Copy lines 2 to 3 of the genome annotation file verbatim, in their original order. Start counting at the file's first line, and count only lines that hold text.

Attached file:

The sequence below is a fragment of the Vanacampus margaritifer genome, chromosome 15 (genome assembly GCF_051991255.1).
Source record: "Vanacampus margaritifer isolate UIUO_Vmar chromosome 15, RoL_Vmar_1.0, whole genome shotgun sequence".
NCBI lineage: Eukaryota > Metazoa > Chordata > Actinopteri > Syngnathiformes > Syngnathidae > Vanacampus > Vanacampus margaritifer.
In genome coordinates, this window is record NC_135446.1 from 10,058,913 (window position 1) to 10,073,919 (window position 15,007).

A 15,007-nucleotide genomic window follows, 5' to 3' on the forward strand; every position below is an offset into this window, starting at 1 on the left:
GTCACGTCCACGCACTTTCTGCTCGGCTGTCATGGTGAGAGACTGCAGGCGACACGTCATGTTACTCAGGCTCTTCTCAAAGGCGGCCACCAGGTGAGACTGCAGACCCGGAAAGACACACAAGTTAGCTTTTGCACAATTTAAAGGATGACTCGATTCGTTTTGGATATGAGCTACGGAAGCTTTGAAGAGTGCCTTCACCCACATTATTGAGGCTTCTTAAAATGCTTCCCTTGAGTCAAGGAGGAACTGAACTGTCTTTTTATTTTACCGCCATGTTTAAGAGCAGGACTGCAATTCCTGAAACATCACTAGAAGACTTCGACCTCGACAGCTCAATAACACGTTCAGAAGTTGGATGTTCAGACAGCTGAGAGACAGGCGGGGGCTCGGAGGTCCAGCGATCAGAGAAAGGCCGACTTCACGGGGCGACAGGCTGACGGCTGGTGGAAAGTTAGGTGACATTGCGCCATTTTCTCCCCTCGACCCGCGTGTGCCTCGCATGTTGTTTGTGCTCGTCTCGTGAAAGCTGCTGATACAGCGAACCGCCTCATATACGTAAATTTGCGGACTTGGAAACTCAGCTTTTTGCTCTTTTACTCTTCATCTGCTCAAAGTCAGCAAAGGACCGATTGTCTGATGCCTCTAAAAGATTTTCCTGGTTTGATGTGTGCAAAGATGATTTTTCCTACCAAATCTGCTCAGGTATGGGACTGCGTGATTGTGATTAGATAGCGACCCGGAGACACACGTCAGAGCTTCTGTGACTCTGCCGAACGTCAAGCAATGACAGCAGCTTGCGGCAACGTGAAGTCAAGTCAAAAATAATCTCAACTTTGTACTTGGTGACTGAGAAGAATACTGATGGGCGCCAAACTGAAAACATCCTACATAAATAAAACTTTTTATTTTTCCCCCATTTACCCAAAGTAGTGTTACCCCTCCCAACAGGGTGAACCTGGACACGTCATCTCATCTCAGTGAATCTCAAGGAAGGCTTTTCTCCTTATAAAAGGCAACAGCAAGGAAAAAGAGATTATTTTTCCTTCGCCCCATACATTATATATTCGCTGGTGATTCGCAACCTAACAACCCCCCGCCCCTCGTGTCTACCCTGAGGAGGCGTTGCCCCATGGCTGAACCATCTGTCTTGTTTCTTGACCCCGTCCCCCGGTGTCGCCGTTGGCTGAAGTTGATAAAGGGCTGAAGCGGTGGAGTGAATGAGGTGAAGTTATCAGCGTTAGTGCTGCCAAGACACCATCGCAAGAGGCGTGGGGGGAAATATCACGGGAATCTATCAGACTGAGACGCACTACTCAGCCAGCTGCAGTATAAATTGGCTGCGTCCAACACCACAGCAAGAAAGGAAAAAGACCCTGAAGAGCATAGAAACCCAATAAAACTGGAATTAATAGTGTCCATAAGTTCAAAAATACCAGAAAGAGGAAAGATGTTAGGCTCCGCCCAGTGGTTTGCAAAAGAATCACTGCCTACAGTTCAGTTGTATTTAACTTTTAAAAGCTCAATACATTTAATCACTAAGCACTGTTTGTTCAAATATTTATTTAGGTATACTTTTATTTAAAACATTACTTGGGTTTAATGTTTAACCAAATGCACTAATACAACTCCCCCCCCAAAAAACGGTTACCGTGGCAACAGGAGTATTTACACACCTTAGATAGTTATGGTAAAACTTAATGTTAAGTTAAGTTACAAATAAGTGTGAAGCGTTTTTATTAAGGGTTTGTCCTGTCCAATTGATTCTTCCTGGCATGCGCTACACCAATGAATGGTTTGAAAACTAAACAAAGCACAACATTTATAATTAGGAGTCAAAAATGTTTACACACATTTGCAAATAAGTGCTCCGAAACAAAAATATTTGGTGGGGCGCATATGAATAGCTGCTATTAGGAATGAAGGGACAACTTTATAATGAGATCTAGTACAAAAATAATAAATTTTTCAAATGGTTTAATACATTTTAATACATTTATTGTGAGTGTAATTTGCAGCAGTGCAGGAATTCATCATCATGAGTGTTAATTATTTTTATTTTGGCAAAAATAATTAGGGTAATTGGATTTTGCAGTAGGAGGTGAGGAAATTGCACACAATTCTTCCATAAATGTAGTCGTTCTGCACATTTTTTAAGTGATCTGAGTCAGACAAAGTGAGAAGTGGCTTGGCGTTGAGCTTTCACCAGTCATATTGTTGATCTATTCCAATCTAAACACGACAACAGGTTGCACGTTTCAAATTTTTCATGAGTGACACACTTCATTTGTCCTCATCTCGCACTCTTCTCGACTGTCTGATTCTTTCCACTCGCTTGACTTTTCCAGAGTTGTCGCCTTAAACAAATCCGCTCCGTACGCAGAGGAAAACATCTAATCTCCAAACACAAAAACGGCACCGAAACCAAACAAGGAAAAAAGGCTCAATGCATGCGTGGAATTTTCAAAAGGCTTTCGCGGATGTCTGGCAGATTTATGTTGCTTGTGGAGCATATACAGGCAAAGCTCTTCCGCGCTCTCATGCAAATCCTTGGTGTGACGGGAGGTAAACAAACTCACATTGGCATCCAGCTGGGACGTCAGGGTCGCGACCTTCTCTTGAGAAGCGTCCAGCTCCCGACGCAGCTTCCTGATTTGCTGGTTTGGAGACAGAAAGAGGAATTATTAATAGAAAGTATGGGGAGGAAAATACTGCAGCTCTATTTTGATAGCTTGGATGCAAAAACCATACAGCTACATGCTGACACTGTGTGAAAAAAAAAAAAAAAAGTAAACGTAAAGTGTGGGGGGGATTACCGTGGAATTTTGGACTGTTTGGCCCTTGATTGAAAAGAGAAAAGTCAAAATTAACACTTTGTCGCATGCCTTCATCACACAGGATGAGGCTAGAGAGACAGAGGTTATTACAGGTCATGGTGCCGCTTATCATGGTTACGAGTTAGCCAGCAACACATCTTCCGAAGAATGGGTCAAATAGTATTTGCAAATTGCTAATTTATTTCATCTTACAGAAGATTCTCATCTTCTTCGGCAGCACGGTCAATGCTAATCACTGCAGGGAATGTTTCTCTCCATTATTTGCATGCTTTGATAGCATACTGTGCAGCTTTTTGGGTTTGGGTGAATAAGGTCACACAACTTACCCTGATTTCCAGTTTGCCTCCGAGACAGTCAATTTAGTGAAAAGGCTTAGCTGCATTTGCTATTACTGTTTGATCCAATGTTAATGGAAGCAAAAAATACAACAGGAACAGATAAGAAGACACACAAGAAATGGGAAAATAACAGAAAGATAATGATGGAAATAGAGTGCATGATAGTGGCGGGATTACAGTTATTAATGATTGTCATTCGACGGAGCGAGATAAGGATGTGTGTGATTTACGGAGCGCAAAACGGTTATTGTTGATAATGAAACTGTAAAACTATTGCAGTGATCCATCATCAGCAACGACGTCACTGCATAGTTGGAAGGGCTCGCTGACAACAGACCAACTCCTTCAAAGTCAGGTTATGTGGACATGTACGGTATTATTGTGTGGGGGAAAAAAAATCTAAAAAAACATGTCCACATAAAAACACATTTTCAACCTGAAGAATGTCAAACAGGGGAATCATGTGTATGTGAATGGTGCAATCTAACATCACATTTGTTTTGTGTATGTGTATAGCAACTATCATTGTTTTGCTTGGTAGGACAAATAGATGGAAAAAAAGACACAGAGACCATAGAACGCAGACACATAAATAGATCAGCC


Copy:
Source record: "Vanacampus margaritifer isolate UIUO_Vmar chromosome 15, RoL_Vmar_1.0, whole genome shotgun sequence".
NCBI lineage: Eukaryota > Metazoa > Chordata > Actinopteri > Syngnathiformes > Syngnathidae > Vanacampus > Vanacampus margaritifer.